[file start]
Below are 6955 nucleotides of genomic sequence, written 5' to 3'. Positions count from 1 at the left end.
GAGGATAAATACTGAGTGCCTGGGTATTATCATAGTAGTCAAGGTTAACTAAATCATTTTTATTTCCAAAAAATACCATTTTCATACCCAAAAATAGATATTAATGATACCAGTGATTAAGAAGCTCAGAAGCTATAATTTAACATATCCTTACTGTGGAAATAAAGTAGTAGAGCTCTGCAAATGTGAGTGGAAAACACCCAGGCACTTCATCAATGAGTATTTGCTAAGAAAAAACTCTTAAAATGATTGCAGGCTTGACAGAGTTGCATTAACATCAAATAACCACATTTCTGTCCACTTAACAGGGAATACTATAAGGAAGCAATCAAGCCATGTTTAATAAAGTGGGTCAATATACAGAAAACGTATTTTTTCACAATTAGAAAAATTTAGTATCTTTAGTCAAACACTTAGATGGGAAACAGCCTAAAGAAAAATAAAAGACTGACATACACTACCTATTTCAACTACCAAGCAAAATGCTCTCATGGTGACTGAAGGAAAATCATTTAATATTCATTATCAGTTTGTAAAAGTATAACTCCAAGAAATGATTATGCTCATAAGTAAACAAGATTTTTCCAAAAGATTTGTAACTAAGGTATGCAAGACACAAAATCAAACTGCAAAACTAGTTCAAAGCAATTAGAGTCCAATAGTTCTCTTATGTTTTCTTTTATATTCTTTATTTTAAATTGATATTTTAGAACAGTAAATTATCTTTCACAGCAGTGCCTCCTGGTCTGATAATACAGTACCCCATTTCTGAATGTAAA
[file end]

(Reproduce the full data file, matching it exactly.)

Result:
Below are 6955 nucleotides of genomic sequence, written 5' to 3'. Positions count from 1 at the left end.
GAGGATAAATACTGAGTGCCTGGGTATTATCATAGTAGTCAAGGTTAACTAAATCATTTTTATTTCCAAAAAATACCATTTTCATACCCAAAAATAGATATTAATGATACCAGTGATTAAGAAGCTCAGAAGCTATAATTTAACATATCCTTACTGTGGAAATAAAGTAGTAGAGCTCTGCAAATGTGAGTGGAAAACACCCAGGCACTTCATCAATGAGTATTTGCTAAGAAAAAACTCTTAAAATGATTGCAGGCTTGACAGAGTTGCATTAACATCAAATAACCACATTTCTGTCCACTTAACAGGGAATACTATAAGGAAGCAATCAAGCCATGTTTAATAAAGTGGGTCAATATACAGAAAACGTATTTTTTCACAATTAGAAAAATTTAGTATCTTTAGTCAAACACTTAGATGGGAAACAGCCTAAAGAAAAATAAAAGACTGACATACACTACCTATTTCAACTACCAAGCAAAATGCTCTCATGGTGACTGAAGGAAAATCATTTAATATTCATTATCAGTTTGTAAAAGTATAACTCCAAGAAATGATTATGCTCATAAGTAAACAAGATTTTTCCAAAAGATTTGTAACTAAGGTATGCAAGACACAAAATCAAACTGCAAAACTAGTTCAAAGCAATTAGAGTCCAATAGTTCTCTTATGTTTTCTTTTATATTCTTTATTTTAAATTGATATTTTAGAACAGTAAATTATCTTTCACAGCAGTGCCTCCTGGTCTGATAATACAGTACCCCATTTCTGAATGTAAA